Contested Issues – any or all issues upon which the parties are unable to agree and which must be resolved by the judge at a hearing or trial.
Contingent Asset – an asset that you may receive or get later, such as income, tax refund, accrued vacation or sick leave, a bonus, or an inheritance.
Contingent Liability – a liability that you may owe later, such as payments for lawsuits, unpaid taxes, or debts that you have agreed or guaranteed to pay if someone else does not.
Counter-Petition – a written request to the court for legal action (an affirmative relief for the respondent), which is filed by a respondent after being served with a petition.
Court Order – Any order made by a judge.
Custody – See Shared Parental Responsibility, Sole Custody and Rotation Custody.
Default – a failure of a party to respond to the pleading of another party. This failure to respond may allow the court to decide the case without input from the party who did not appear or respond.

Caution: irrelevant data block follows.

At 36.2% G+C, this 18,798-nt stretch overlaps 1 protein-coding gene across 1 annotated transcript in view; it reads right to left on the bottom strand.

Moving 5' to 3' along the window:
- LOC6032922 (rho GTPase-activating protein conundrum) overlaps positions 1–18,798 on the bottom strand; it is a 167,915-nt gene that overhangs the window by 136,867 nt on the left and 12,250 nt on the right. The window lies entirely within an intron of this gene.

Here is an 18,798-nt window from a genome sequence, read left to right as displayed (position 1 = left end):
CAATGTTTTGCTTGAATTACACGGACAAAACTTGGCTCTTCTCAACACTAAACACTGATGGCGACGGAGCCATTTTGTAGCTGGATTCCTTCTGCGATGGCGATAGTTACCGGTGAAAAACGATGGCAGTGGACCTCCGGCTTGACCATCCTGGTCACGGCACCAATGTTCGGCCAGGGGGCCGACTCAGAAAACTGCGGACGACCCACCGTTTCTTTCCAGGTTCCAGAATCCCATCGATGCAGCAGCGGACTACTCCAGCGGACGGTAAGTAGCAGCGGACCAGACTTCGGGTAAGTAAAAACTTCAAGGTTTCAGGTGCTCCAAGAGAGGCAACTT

Defendant – The person who is defending or denying, usually used in criminal case: however sometimes may be used in place of the word respondent.
Delinquent – late.
Dependent Children – children who depend on their parent(s) for support either because they are under the age of 18, they have a mental or physical disability that prevents them from supporting themselves, or they are in high school while between the ages of 18 and 19 and are performing in good faith with reasonable expectation of graduation before the age of 19.
Deposition – The sworn testimony (answers to questions) of a party or witness taken down by a court reporter outside of the courtroom and which may be reduced to writing in a transcript.
Deputy Clerk – an employee of the office of the clerk of court, which is usually located in the county courthouse or a branch of the county courthouse.
Dismiss – To end; to terminate a legal action.
Dissolution of Marriage – divorce; a court action to end a marriage.
Divorce – The legal process of dissolving a marriage.
Domestic Violence – A learned pattern of physical, verbal, sexual, and/or emotional behavior in